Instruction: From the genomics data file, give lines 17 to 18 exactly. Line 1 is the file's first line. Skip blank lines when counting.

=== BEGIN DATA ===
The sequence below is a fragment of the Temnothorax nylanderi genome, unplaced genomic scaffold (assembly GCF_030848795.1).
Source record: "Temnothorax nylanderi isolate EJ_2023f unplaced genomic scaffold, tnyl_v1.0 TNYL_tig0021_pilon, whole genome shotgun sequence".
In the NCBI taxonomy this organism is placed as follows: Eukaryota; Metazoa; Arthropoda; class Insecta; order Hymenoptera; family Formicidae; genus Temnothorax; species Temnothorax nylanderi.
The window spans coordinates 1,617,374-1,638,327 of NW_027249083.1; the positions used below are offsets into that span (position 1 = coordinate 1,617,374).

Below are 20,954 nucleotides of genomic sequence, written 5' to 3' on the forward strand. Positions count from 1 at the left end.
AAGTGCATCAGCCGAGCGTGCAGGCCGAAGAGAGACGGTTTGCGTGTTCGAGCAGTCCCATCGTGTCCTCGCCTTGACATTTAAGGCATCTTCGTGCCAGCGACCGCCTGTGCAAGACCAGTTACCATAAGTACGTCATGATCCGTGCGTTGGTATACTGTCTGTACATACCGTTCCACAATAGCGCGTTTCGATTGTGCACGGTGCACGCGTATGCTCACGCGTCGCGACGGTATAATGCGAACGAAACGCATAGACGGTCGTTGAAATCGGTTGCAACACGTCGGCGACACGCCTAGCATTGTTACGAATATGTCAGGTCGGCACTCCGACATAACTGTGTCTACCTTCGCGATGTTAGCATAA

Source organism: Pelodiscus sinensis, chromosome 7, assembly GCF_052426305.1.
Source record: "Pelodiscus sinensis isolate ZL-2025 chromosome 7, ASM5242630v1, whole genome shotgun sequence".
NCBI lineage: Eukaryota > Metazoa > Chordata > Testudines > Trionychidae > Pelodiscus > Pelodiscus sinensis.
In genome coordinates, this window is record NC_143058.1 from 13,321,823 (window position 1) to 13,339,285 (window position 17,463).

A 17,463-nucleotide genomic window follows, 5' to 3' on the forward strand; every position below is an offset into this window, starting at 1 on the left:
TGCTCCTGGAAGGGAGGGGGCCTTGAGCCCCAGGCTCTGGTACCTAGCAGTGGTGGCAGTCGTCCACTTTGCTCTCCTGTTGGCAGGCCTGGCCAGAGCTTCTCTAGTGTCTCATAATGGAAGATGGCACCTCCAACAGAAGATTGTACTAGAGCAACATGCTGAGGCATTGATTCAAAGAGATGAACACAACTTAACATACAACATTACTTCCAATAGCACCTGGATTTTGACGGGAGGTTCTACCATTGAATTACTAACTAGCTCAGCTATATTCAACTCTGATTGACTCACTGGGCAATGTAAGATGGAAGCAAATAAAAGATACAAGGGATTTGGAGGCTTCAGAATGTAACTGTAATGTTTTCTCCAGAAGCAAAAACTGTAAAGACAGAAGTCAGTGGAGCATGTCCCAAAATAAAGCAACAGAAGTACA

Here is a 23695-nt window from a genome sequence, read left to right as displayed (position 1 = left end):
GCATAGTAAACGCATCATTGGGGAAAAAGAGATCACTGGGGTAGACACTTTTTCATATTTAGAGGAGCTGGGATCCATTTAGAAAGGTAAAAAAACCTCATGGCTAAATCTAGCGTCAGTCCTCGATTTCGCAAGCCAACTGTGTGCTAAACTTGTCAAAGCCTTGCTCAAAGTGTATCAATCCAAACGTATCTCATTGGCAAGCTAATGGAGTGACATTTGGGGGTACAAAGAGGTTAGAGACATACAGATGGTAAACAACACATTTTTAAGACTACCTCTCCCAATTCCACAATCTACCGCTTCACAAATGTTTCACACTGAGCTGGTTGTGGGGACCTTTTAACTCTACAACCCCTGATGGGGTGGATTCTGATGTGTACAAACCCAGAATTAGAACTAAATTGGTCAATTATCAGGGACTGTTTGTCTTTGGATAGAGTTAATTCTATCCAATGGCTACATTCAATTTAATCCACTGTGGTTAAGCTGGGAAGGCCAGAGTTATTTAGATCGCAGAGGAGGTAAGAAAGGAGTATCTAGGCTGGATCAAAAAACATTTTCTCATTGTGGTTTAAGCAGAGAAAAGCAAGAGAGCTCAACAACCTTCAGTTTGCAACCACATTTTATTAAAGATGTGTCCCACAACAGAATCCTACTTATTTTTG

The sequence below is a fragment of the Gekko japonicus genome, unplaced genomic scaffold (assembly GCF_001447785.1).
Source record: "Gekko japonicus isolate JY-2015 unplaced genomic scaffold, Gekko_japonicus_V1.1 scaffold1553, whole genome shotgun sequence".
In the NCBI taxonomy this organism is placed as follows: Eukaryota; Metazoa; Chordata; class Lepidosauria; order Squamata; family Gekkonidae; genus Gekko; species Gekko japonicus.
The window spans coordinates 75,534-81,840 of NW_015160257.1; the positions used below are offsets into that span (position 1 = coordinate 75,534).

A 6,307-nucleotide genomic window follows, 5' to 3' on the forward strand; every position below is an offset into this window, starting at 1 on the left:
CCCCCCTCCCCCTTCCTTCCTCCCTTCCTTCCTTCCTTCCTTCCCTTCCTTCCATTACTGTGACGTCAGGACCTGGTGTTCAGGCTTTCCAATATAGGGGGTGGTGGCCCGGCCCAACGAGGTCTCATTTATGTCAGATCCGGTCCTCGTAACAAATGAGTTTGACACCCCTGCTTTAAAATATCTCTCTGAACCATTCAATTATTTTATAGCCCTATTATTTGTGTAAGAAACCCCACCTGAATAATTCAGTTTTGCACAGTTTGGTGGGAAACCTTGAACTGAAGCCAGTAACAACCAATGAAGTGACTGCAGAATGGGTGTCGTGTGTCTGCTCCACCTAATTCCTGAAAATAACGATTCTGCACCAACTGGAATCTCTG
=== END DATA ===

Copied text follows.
In the NCBI taxonomy this organism is placed as follows: Eukaryota; Metazoa; Chordata; class Lepidosauria; order Squamata; family Gekkonidae; genus Gekko; species Gekko japonicus.
The window spans coordinates 75,534-81,840 of NW_015160257.1; the positions used below are offsets into that span (position 1 = coordinate 75,534).